Originally posted by @Martin Saenz :

For those currently investing in non-performing mortgage notes, what is your target ROI 1st year and beyond?

Fellow Northern Virginian, and George Mason alum myself. It seems that your niche (based on your website) and the whole premise of the book seems to be 2nd mortgages (NPN) on distressed properties. Is that correct?

Do you also focus on 1st mortgages.  I would think that would be more lucrative from POV of foreclosing on the property, although the interest rate would be somewhat low, but so would be the risk..No? 

Just trying to understand your perspective on that. 

@Chinmay J.
There is a big difference between 1sts and 2nd’s. With 1sts (what I invest in) your main focus is on property value. When you mention 1sts are less risk there is different risks in both 1sts and 2nd’s.

What people who want to invest in notes has to realize is these are not your low crime highly rated school areas with values of $250k+. He majority of notes are on properties under $75k.
With that being said, your also picking the notes up for 50 cents on the dollar +/- and have multiple exit strategies

Originally posted by @Chris Seveney :

Chinmay J.
There is a big difference between 1sts and 2nd’s. With 1sts (what I invest in) your main focus is on property value. When you mention 1sts are less risk there is different risks in both 1sts and 2nd’s.

What people who want to invest in notes has to realize is these are not your low crime highly rated school areas with values of $250k+. He majority of notes are on properties under $75k.
With that being said, your also picking the notes up for 50 cents on the dollar +/- and have multiple exit strategies

Correct me if I am wrong, but at least with 1st position you have the underlying property as a security so you can actually foreclose on the property, and eventually rent it out or fix and flip it. My understanding is that you can't foreclose from 2nd position.  

I am ok with the property not being in Class A area. I do own real estate in less than favorable neighborhoods, so I have the understanding of how to work that angle. 

As a newbie in this area, I would like to learn and develop an understanding of notes. What would be a good place to start?

@Chinmay J.
You are correct about firsts. With seconds you can foreclose but you have to payoff the first.

If your looking for education in notes I recommend @Scott Carson who has a virtual workshop course that is 3 days long and worth the cost as well as tons of free content and podcasts online.

Feel free to shoot me a message online and I can provide you with more info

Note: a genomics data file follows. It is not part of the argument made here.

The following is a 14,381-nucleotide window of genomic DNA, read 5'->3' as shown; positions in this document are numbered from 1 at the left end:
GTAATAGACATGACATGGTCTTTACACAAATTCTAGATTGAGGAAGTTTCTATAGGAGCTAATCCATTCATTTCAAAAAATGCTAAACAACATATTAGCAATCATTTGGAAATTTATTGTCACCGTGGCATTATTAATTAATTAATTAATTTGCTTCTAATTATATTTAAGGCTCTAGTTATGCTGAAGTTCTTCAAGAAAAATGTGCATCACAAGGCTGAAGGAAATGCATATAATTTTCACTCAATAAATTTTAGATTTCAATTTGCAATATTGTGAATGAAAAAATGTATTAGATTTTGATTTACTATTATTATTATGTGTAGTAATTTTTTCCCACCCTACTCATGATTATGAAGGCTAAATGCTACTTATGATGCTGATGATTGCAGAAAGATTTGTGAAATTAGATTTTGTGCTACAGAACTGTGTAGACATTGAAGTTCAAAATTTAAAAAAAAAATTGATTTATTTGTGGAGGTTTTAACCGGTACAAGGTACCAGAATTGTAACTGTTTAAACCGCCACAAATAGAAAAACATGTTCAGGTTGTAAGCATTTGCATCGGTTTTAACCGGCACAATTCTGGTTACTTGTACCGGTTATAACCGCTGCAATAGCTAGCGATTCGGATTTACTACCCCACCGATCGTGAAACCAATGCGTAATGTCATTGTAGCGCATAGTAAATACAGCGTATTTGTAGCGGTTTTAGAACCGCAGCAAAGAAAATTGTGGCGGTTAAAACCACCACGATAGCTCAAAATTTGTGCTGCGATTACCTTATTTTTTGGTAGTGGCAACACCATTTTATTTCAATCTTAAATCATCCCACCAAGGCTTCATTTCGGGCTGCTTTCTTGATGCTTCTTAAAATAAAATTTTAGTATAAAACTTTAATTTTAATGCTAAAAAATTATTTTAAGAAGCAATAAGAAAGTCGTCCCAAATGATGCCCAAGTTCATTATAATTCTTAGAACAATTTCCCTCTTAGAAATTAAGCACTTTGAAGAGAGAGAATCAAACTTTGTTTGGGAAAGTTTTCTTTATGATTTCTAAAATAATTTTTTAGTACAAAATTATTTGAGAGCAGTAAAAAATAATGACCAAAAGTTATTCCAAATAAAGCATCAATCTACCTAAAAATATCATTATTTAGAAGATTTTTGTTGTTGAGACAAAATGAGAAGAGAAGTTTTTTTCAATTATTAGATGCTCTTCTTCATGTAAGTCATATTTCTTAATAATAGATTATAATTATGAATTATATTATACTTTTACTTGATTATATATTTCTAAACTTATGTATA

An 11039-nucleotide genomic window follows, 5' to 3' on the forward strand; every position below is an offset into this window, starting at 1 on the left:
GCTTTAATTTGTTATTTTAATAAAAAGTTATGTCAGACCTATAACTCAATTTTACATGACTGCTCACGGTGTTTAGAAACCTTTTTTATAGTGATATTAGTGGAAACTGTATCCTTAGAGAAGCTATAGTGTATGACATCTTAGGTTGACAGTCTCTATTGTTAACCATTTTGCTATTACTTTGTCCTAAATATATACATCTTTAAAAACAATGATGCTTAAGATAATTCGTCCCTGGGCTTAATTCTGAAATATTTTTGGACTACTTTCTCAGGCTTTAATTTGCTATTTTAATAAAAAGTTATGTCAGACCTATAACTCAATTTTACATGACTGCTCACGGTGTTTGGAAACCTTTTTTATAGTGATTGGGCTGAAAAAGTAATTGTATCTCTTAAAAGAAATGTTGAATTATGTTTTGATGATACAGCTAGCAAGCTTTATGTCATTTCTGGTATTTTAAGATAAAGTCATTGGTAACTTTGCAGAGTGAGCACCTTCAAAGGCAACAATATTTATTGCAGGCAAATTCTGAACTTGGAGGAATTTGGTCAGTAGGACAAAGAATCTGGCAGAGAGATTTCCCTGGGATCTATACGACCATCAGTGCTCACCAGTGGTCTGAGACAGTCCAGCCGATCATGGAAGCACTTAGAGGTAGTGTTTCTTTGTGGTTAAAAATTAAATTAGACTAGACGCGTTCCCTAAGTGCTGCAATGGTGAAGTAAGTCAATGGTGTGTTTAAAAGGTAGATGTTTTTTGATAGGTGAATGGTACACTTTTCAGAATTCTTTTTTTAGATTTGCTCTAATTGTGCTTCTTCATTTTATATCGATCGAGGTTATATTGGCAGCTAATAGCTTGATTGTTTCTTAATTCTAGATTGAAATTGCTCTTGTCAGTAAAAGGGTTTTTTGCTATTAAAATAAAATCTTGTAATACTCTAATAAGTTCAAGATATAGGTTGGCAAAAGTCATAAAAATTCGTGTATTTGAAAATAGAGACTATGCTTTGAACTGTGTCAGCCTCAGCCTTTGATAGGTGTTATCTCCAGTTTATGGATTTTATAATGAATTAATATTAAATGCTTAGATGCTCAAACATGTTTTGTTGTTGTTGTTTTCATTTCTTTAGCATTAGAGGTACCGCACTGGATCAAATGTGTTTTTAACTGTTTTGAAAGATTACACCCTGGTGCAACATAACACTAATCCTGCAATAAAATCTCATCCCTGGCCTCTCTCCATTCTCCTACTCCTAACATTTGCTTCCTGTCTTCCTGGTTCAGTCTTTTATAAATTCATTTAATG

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Originally posted by @Chris Seveney :

Chinmay J.
You are correct about firsts. With seconds you can foreclose but you have to payoff the first.

 Who told you this? You don't have to pay off the first any more or less than someone who buys rentals subject-to.

You didn't take the loan. The loan is attached to the house. You might want to pay it if you get foreclosed on, but you're never responsible for it.

@Patrick Desjardins

I dont invest in 2nds but If you foreclose from the 2nd position and you want to take the property, you would need to payoff the first loan - correct.  Why else would someone foreclose from the 2nd position?

Chris, you don't need to pay off the first when you foreclose from second position. You can just continue to make the payments on the 1st until you can sell the property or refinance it out, or you can let the first start foreclosing and liquidate the property before they go to auction. 

Thefirst is attached to the property and can theoretically remain so through the end of its term as long as it's being paid by someone. 

Originally posted by @Chris Seveney :

@Patrick Desjardins

I dont invest in 2nds but If you foreclose from the 2nd position and you want to take the property, you would need to payoff the first loan - correct.  Why else would someone foreclose from the 2nd position?

Bob explained it pretty well. If there is little equity on the note and you bought it cheap, you could just rent it and pocket the money every month. It wouldn't make a ton of sense to pay off a 100k first on a 105k house, otherwise we would just buy a similar house on MLS.

Obviously these are backup scenarios and not your preferred exit strategy, but it's good to know so you can turn bad notes into break evens or slight winners.